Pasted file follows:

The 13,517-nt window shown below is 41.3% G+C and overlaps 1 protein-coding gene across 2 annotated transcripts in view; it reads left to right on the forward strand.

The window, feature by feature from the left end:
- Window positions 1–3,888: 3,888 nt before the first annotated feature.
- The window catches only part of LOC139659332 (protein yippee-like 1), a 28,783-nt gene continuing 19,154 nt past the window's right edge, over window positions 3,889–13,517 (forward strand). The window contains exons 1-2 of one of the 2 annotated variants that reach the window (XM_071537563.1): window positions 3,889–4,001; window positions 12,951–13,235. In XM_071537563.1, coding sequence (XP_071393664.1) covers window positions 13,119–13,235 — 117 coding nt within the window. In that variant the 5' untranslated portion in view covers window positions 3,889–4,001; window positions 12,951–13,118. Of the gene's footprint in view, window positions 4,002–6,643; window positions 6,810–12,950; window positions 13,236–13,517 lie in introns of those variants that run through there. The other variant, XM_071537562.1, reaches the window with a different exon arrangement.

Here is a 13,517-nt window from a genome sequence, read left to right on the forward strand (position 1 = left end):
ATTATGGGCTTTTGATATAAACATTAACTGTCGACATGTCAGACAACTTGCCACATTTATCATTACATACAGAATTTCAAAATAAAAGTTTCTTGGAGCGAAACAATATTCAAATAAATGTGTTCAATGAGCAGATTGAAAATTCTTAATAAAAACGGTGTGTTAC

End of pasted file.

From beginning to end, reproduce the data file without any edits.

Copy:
The 13,517-nt window shown below is 41.3% G+C and overlaps 1 protein-coding gene across 2 annotated transcripts in view; it reads left to right on the forward strand.

The window, feature by feature from the left end:
- Window positions 1–3,888: 3,888 nt before the first annotated feature.
- The window catches only part of LOC139659332 (protein yippee-like 1), a 28,783-nt gene continuing 19,154 nt past the window's right edge, over window positions 3,889–13,517 (forward strand). The window contains exons 1-2 of one of the 2 annotated variants that reach the window (XM_071537563.1): window positions 3,889–4,001; window positions 12,951–13,235. In XM_071537563.1, coding sequence (XP_071393664.1) covers window positions 13,119–13,235 — 117 coding nt within the window. In that variant the 5' untranslated portion in view covers window positions 3,889–4,001; window positions 12,951–13,118. Of the gene's footprint in view, window positions 4,002–6,643; window positions 6,810–12,950; window positions 13,236–13,517 lie in introns of those variants that run through there. The other variant, XM_071537562.1, reaches the window with a different exon arrangement.

Here is a 13,517-nt window from a genome sequence, read left to right on the forward strand (position 1 = left end):
ATTATGGGCTTTTGATATAAACATTAACTGTCGACATGTCAGACAACTTGCCACATTTATCATTACATACAGAATTTCAAAATAAAAGTTTCTTGGAGCGAAACAATATTCAAATAAATGTGTTCAATGAGCAGATTGAAAATTCTTAATAAAAACGGTGTGTTAC